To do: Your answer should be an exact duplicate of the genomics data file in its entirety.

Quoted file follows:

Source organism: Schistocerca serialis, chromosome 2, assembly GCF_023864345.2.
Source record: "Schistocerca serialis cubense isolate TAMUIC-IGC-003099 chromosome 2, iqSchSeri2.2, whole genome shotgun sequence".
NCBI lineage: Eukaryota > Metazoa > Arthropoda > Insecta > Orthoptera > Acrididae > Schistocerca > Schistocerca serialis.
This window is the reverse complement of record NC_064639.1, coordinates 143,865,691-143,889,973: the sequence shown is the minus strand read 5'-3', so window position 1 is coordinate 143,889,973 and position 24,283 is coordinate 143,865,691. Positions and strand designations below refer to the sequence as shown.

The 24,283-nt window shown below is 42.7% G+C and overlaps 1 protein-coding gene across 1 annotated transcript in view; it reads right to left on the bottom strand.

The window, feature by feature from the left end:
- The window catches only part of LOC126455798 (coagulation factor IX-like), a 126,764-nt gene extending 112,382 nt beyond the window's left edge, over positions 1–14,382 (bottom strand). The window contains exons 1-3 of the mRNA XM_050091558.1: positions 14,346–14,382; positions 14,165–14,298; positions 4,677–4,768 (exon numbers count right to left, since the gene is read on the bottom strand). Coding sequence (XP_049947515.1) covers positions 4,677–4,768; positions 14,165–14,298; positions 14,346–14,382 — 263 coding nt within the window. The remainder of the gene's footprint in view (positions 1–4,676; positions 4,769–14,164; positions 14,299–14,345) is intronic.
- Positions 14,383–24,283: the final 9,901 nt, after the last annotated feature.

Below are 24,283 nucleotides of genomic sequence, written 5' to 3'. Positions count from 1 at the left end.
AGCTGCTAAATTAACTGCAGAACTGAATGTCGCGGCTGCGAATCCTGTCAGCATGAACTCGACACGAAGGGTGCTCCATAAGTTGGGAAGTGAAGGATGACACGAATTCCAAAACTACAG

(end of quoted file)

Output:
Source organism: Schistocerca serialis, chromosome 2, assembly GCF_023864345.2.
Source record: "Schistocerca serialis cubense isolate TAMUIC-IGC-003099 chromosome 2, iqSchSeri2.2, whole genome shotgun sequence".
NCBI lineage: Eukaryota > Metazoa > Arthropoda > Insecta > Orthoptera > Acrididae > Schistocerca > Schistocerca serialis.
This window is the reverse complement of record NC_064639.1, coordinates 143,865,691-143,889,973: the sequence shown is the minus strand read 5'-3', so window position 1 is coordinate 143,889,973 and position 24,283 is coordinate 143,865,691. Positions and strand designations below refer to the sequence as shown.

The 24,283-nt window shown below is 42.7% G+C and overlaps 1 protein-coding gene across 1 annotated transcript in view; it reads right to left on the bottom strand.

The window, feature by feature from the left end:
- The window catches only part of LOC126455798 (coagulation factor IX-like), a 126,764-nt gene extending 112,382 nt beyond the window's left edge, over positions 1–14,382 (bottom strand). The window contains exons 1-3 of the mRNA XM_050091558.1: positions 14,346–14,382; positions 14,165–14,298; positions 4,677–4,768 (exon numbers count right to left, since the gene is read on the bottom strand). Coding sequence (XP_049947515.1) covers positions 4,677–4,768; positions 14,165–14,298; positions 14,346–14,382 — 263 coding nt within the window. The remainder of the gene's footprint in view (positions 1–4,676; positions 4,769–14,164; positions 14,299–14,345) is intronic.
- Positions 14,383–24,283: the final 9,901 nt, after the last annotated feature.

Below are 24,283 nucleotides of genomic sequence, written 5' to 3'. Positions count from 1 at the left end.
AGCTGCTAAATTAACTGCAGAACTGAATGTCGCGGCTGCGAATCCTGTCAGCATGAACTCGACACGAAGGGTGCTCCATAAGTTGGGAAGTGAAGGATGACACGAATTCCAAAACTACAG